How Developer Teams Can Succeed in a Hybrid Work Environment
August 22, 2022

David Torgerson
Lucid Software

Developers have been more productive than ever during the past couple of years due largely to the shift to remote work, as they often thrive in isolated workspaces and need long periods of uninterrupted focus. Though, regardless of how much developer teams may want to stay remote forever, 74% of US companies are using or planning a permanent hybrid work model. So what does this mean for developer teams in today's work environment?

Hybrid work will likely be more beneficial for them than they think. By focusing on three key areas — in-person and virtual gatherings, refreshed training and visual collaboration — developer teams will thrive more than ever before as they transition to this new environment.

Revised In-Person and Virtual Gatherings Are a Must for Common Goal Setting

While remote-friendly environments have enabled more focused work for developers, as they often thrive in isolated workspaces and need long periods of uninterrupted focus, they can deteriorate team alignment around common goals. Working in settings that lack organic conversations that encourage camaraderie, innovation and new ideas often causes a collective mentality to quickly degrade.

For hybrid teams to successfully work together, leaders must incorporate intentional communication that both replicates and improves on the natural social interactions that come with working in an office every day (i.e. bumping into someone in the hall or seeing coworkers at lunch). However, there's a fine line between natural and forced opportunities to do this. Instead of creating mandatory virtual meetings that typically consist of managers talking and their team listening, leaders have an opportunity in the hybrid workforce to plan in-person gatherings again — something that should be championed as a way to build developer team culture.

If in-person gatherings aren't feasible, there are also ways to refresh virtual ones that encourage more organic social interaction. For example, virtual games, 15-minute meetings that have no topic aside from something like "favorite hobbies," and fun Slack channels like "personal projects" can all encourage developer teams to socialize and bond from behind a screen.

Another way to keep team camaraderie alive is through service opportunities, and there are many ways to collaborate virtually — including virtual letter-writing campaigns or fundraising competitions between teams or departments. Changing the mentality that doing good only happens when going to a soup kitchen or volunteering in person is key to successful hybrid workplace service campaigns.

Manager Training Needs a Refresh

In general, employees have a lifetime of experience and libraries of books about how to manage people in person. Unfortunately, many of these principles, such as organizing team priorities, working with different personalities or managing communications across stakeholders, don't translate well in a hybrid or remote environment. If managers and leaders are unwilling to adopt the mentality that remote work is different than in-person work, they won't be effective in teaching developers how to overcome the challenge of self-isolation. By implementing trainings for managers on how to use SaaS management software, visual and whiteboard collaboration and video conferencing, managers can work to eliminate communication gaps, keep employees informed about the solutions available to them, and provide a clear landscape for employees to navigate the hybrid environment successfully.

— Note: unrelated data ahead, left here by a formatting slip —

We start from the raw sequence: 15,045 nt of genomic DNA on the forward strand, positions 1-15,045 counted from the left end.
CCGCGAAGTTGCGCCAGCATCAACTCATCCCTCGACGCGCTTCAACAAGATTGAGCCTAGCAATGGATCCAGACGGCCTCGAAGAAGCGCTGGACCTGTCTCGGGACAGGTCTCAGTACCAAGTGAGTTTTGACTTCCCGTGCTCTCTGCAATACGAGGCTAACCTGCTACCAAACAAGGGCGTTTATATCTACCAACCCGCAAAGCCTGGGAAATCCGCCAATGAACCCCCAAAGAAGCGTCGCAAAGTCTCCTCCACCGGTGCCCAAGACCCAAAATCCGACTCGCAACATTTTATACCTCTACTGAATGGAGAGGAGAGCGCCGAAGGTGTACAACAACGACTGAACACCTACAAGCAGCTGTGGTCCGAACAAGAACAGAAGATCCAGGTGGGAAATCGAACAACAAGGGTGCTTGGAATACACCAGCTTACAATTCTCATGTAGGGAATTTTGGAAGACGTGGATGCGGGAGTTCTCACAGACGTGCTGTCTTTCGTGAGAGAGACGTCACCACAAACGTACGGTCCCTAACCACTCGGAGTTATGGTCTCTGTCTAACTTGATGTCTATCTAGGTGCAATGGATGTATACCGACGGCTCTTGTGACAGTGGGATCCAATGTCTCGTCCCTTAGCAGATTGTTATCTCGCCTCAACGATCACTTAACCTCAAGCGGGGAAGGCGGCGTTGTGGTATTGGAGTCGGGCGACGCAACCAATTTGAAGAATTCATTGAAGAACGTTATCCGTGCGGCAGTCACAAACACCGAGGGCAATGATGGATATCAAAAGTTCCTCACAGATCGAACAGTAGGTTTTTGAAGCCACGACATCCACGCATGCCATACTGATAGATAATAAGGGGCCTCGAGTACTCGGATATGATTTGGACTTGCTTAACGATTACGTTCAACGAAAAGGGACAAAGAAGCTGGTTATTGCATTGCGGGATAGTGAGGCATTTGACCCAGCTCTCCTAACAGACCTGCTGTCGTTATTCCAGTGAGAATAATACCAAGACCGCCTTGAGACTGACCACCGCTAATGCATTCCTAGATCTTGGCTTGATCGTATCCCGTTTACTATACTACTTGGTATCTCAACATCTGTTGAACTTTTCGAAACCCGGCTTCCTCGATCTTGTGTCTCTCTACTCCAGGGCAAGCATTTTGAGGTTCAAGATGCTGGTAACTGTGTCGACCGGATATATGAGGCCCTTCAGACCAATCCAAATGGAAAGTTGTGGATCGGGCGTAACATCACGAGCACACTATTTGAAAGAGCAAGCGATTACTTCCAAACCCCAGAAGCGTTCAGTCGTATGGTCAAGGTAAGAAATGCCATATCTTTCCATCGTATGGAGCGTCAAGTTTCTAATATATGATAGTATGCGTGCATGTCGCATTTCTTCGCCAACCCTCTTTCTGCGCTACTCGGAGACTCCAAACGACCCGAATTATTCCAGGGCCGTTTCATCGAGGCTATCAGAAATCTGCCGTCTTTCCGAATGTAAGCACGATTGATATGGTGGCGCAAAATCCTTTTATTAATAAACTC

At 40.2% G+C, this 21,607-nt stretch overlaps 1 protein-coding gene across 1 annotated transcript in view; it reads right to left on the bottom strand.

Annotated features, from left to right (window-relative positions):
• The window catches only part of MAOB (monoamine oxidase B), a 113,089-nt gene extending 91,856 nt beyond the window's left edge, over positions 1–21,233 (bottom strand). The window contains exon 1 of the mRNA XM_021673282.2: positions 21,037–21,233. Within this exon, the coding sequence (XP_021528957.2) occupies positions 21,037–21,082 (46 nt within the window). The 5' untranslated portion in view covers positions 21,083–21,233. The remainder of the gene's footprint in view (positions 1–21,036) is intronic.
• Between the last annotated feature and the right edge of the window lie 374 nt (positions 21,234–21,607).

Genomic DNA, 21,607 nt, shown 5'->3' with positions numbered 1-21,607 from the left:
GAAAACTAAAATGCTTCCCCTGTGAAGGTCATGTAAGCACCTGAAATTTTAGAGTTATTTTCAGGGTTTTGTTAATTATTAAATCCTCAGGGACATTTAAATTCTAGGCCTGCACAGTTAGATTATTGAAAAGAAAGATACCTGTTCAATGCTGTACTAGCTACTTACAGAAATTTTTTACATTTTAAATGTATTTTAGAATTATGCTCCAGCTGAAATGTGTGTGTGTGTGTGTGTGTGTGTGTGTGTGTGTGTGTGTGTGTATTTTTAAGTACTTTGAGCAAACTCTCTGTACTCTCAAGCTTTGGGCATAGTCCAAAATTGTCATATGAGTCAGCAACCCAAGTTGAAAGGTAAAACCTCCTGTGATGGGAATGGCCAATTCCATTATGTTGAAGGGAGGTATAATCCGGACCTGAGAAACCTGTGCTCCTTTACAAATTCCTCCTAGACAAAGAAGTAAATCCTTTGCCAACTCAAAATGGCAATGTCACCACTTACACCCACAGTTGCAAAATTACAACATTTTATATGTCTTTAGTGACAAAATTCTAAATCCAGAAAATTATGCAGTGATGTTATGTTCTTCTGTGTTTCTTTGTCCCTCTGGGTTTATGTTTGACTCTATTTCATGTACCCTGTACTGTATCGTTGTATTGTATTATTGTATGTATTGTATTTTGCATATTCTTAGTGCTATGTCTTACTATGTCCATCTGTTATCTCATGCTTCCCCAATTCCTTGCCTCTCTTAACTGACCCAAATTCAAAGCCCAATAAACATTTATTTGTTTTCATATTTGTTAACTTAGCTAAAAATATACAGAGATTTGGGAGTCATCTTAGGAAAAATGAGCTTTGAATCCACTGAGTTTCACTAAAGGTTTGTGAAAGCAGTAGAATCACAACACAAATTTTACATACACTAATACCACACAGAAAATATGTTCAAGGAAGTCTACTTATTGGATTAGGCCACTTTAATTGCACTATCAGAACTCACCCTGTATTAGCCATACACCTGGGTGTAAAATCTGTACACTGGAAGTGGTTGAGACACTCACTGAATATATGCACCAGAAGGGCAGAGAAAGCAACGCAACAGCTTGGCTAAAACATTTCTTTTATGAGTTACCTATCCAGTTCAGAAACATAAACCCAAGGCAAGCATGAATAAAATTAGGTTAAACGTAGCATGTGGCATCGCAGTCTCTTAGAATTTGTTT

Visual Collaboration is Key to Communication

Over the past couple of years, companies were forced to pivot away from accidental communication to intentional communication. When physical whiteboards went away, organizations switched to collaborative software to improve how they convey complex information.

As the world opens back up and physical meetings become more common again, there is a strong desire to keep the visual collaboration solutions that we have all come to rely on. Visual collaboration has proven to be a successful tool in keeping developer teams connected while working in a hybrid environment, as it helps preserve emotion and removes the ambiguity in communication: rather than relying on a language that's imperfect due to its versatility, teams can rely on graphics. If a teammate is talking about a direction or path they want to follow for a specific project, they can use visual collaboration solutions to show a workflow and what they're thinking through diagrams and graphs.

If properly implemented in a hybrid work environment, visual collaboration solutions will help ensure developers continue to have the time and space for focused work and the important team-building opportunities and friendships foundational for strong team culture.

Hybrid Work: The Best of Both Developer Worlds

A hybrid environment can become the best of both worlds for developers: they can shift into "focus mode" when working remotely (which is why so many organizations saw an increase in productivity at the beginning of the pandemic), but also have opportunities to make meaningful connections in-person or through more natural social interactions from improved virtual gatherings. Not only do these connections lead to stronger work relationships, but they also often lead to productive brainstorms and new ideas. By implementing a few key changes, developer teams have the potential to reinforce friendships, foster collaboration and be more successful than ever during this change.

David Torgerson is VP of Infrastructure and IT at Lucid Software
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